Clearing the sightlines involved using a tool I never thought had a place in suburbia: a machete. We’d hack away at tall weeds and reeds, hoping nothing had a stem or trunk too thick to survive the machete, advancing in the straightest line we could from the seemingly arbitrary point where the tripod had been set. The instrument man would tell us if we were “off course.” It could often take half an hour of hacking to get to each point.

I recalled this experience recently while reading a chapter in The Agile City in which the author discusses the evolution of property rights here and abroad. On more than one occasion, I had thought about the “nature” of property rights and how, given a different cultural view, the idea of individuals possessing parts of the Earth could be seen as strange and unnatural.  Why should our freedom to walk – to be — anywhere be curtailed by the artificial concept of property rights.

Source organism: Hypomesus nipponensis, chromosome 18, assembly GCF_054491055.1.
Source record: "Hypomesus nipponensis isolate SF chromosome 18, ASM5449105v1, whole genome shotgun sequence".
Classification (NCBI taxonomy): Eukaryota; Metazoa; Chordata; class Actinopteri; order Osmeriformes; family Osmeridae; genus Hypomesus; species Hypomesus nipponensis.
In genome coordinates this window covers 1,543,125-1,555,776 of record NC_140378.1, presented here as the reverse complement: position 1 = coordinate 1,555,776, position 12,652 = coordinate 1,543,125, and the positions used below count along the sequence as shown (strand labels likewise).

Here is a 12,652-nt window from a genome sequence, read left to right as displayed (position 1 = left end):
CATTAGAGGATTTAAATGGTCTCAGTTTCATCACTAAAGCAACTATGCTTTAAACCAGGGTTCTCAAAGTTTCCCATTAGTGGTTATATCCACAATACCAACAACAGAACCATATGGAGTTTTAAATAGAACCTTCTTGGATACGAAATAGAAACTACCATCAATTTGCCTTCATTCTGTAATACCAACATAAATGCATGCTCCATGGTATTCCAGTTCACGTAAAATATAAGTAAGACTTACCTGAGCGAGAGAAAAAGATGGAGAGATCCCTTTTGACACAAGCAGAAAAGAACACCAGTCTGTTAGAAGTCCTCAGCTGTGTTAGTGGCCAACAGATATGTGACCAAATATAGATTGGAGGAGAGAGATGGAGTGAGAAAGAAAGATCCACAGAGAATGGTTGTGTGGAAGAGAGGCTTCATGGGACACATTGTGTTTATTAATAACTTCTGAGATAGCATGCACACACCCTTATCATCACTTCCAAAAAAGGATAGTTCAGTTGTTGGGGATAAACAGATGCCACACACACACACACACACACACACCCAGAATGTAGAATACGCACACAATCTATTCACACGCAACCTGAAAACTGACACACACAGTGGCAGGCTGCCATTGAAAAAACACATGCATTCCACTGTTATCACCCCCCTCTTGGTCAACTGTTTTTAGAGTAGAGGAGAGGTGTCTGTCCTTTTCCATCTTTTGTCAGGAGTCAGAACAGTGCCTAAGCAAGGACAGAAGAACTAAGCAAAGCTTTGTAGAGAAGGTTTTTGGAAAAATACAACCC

The manifestation of property rights seems, in retrospect, to be particularly artificial in those wetlands where we were carving straight lines – human geometry — into the landscape. Straight lines, I’ve often heard, do not exist in nature; they are a creation of our minds, necessitated by our need to, among other things, define borders. Look, for instance, at the border dividing Canada from the United States. Parts of it are “natural,” defined by the middle of the St. Lawrence Seaway and the Great Lakes (what happens if a river border meanders over time?), but then there’s a huge distance through most of the western half of the continent demarked by nothing visible: just the 49th Parallel, an artificial construct derived from geometry that didn’t even exist when the Earth was still thought to be flat.